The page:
When people say, "
strcpy() is dangerous, use
strncpy() instead" (or similar statements about
strcat() etc., but I am going to use
strcpy() here as my focus), they mean that there is no bounds checking in
strcpy(). Thus, an overly long string will result in buffer overruns. They are correct. Using
strncpy() in this case will prevent buffer overruns.
I feel that
strncpy() really doesn't fix bugs: it solves a problem that can be easily avoided by a good programmer.
As a C programmer, you must know the destination size before you are trying to copy strings. That is the assumption in
strlcpy()'s last parameters too: you supply that size to them. You can also know the source size before you copy strings. Then, if the destination is not big enough, don't call
strcpy(). Either reallocate the buffer, or do something else.
Why do I not like
strncpy() is a bad solution in most cases: your string is going to be truncated without any notice—I would rather write extra code to figure this out myself and then take the course of action that I want to take, rather than let some function decide for me about what to do.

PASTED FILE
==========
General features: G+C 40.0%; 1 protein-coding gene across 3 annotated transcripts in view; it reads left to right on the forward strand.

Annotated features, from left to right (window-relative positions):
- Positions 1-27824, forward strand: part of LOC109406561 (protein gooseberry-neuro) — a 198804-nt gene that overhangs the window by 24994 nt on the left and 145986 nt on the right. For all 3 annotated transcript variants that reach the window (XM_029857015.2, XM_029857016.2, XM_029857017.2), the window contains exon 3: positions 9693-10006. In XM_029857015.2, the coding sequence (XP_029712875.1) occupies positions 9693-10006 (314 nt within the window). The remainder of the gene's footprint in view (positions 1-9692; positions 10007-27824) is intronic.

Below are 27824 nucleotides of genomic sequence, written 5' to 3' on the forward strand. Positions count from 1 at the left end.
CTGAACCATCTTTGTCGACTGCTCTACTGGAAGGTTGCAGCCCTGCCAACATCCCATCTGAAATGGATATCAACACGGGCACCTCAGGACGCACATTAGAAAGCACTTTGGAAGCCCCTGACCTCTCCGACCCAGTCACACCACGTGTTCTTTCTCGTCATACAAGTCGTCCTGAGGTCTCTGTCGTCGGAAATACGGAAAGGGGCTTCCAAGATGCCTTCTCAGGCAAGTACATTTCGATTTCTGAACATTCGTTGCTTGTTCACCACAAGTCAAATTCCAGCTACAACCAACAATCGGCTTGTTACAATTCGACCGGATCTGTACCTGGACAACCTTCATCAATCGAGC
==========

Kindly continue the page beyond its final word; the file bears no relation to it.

strncpy() is very inefficient. It writes to every byte in the destination buffer. You don't need those thousands of
'\0' at the end of your destination.
- It doesn't write a terminating
'\0' if the destination is not big enough. So, you must do so yourself anyway. The complexity of doing this is not worth the trouble.
Now, we come to
strlcpy(). The changes from
strncpy() make it better, but I am not sure if the specific behavior of
strl* warrants their existence: they are far too specific. You still have to know the destination size. It is more efficient than
strncpy() because it doesn't necessarily write to every byte in the destination. But it solves a problem that can be solved by doing:
*((char *)mempcpy(dst, src, n)) = 0;.
I don't think anyone says that
strlcat() can lead to security issues, what they (and I) are saying that they can result in bugs, for example, when you expect the complete string to be written instead of a part of it.
The main issue here is: how many bytes to copy? The programmer must know this and if he doesn't,
strlcpy() won't save him.
strlcat() are not standard, neither ISO C nor POSIX. So, their use in portable programs is impossible. In fact,
strlcat() has two different variants: the Solaris implementation is different from the others for edge cases involving length 0. This makes it even less useful than otherwise.